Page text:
What we don't talk about when we talk about diverse teams

Group of young people working together on a project.

Image credit: Adobe Stock/Svitlana.

It’s widely agreed that a diverse workforce delivers both benefits for business, and for the people within the business.

What gets discussed less often, however, is that placing diverse talent in roles is just the first step in an organizational-wide transformation. We generally accept that attracting and hiring diversely requires traditional practices to be challenged and for the organization to be willing — and able — to change. That work doesn’t stop as soon as people are onboarded.

Writing for Harvard Business Review, Robin J. Ely and David A. Thomas said, “Increasing the numbers of traditionally underrepresented people in your workforce does not automatically produce benefits. Taking an ‘add diversity and stir’ approach, while business continues as usual, will not spur leaps in your firm’s effectiveness or financial performance.”

I couldn’t agree more. If we want to experience the broad spectrum of benefits that diversity brings, we need to look at how we harness diversity, and how we nurture our diverse hires throughout their time at our company.

Nurturing diverse talent: observations and opportunities

Adobe aims to leverage talent at all levels of seniority and across all stages of an employee’s career. We want to be more than an ‘inclusive employer’— we want top talent to build their careers here, and stay for the long-term, knowing that they’ll be a valued part of the company.

It’s a journey — one we need to consciously work toward one day at a time. Below is what I have found to be true about nurturing diverse talent during that process.

Progression paths need to be equitable and transparent

It’s one thing to create equal opportunities for growth and progression, but we need to ask ourselves how equitable these opportunities are. Will certain team members be exposed to opportunities that others aren’t? Do some individuals feel more able or welcome to take part in training or to put themselves forward for a promotion or new role?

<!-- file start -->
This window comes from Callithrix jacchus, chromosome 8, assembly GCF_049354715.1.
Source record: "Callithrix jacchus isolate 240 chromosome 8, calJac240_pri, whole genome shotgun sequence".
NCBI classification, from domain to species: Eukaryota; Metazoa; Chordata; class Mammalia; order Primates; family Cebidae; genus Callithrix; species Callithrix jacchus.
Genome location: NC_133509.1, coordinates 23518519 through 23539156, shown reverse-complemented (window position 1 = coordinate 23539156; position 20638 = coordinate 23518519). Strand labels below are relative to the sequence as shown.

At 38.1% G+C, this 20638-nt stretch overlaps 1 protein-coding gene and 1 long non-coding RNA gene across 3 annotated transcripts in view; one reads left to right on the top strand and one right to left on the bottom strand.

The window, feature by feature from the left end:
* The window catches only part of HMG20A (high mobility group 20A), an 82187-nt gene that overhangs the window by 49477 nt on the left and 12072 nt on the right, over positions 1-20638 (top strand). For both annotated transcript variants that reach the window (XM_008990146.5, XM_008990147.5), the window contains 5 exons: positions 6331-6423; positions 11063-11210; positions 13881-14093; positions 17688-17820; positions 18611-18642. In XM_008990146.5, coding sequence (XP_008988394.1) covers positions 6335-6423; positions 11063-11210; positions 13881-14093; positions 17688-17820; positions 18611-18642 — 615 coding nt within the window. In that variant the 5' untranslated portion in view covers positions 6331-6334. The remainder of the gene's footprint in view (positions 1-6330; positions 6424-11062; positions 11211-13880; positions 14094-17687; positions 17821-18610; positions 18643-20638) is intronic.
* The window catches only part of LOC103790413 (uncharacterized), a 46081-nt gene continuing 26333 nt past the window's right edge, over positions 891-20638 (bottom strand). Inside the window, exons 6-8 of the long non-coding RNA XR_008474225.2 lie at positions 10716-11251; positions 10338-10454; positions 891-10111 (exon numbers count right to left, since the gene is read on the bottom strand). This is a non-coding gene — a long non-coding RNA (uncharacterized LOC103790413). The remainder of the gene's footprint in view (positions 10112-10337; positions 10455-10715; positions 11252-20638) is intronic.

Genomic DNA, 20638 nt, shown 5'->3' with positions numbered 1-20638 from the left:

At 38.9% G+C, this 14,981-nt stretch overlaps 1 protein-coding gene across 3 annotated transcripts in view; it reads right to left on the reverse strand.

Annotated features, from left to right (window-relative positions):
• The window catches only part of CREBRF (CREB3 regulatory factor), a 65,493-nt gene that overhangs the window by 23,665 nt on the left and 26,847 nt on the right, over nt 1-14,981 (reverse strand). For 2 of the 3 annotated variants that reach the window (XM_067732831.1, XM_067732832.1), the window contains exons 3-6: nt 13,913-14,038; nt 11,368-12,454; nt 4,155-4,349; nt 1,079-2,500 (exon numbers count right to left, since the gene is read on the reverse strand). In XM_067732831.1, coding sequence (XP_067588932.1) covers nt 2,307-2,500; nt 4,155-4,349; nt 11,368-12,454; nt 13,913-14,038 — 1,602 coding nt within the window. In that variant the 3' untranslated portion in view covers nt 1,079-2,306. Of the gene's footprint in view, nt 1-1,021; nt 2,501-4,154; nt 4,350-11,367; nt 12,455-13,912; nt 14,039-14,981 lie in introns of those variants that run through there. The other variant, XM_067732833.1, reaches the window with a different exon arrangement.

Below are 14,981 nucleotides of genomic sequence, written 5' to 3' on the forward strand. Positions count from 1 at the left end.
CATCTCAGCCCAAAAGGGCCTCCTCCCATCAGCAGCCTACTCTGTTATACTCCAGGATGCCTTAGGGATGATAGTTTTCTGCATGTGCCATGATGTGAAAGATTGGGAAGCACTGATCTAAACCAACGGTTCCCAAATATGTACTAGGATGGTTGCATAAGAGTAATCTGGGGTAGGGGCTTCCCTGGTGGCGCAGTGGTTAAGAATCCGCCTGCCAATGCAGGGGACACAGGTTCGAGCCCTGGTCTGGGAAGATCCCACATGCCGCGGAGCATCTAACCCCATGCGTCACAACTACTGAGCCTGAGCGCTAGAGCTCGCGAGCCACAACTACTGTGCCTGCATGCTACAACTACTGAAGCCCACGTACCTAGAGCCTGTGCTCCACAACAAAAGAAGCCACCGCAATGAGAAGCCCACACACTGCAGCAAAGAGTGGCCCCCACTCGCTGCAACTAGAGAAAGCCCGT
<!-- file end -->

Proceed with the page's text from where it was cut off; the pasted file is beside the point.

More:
At Adobe, we make learning programs available and accessible to everyone. It’s up to the individual how they choose to leverage that content to advance their career, and that’s a great first step. Just making the material available isn’t enough though. As leaders, we need to be empathetic to the employee experience and proactive in encouraging team members to upskill, while helping create space for everyone’s professional development.

Managers need to be conscious of the culture and relationship dynamics within the team, and how both contribute to individual experiences — good and bad. Only then can they work to level the playing field, paving visible and inclusive career paths for everyone.

We must combat biases: our own and everyone else’s

There’s simply no space for bias in the equitable workplace — and yet leaders need to understand the power that their biases have in shaping career paths for other people. When individuals are put forward for promotion by their manager or internal talent teams, what’s the true reason behind their selection?

Being the loudest or most forthcoming in the room shouldn’t make you eligible, nor should being last at your desk at the end of the day. Quiet, inspiring leaders do exist. Parents can perform to the highest standard in their roles, and encourage the same from others, while still being at the school gates in time for pick up.

Let’s all let go of the stereotypical template of a successful leader and make space for greater diversity at the top.

Multiplier mentors can be hugely powerful

I’ve seen the impact mentorship can have on professional development throughout my career. When these partnerships have excelled, however, it’s because the mentor has taken a truly proactive role in helping the other progress.

The ‘multiplier effect’ is a phenomenon we hear about in other aspects of leadership — multipliers “learn to ask the questions, to focus the challenges, to rattle their organization, to identify solutions”, explains Liz Wiseman, author of “Multipliers: How the Best Leaders Make Everyone Smarter”.

I believe that multiplier mentors don’t stop at coaching and setting up introductions. They make a commitment that goes beyond giving career advice — choosing to walk with their mentees side-by-side, living their lived experience, understanding their challenges, and working to overcome them together.

Armed with that insight, these leaders can use their positions of influence to permeate broad change throughout the organization; multiplying the effect of what they’ve learned through the mentorship and creating similar opportunities for future mentors and mentees.

Hire diversely, nurture equitably

I find myself returning to that Harvard Business Review article when thinking about diversity and inclusion in Adobe’s Professional Services team.

Harnessing diversity is essential for us as a customer-facing organization — if our team can’t empathize with the needs of our total customer base, then we’re going to lose relevancy.

But we can’t just “add diversity and stir”. If we do, we not only miss out on the true benefits of diversity and inclusion, but we also negate what Adobe as a business is trying to achieve — and that’s creating an environment where all talent can be creative, innovative, and successful to their truest potential.

Learn more about Adobe for All here.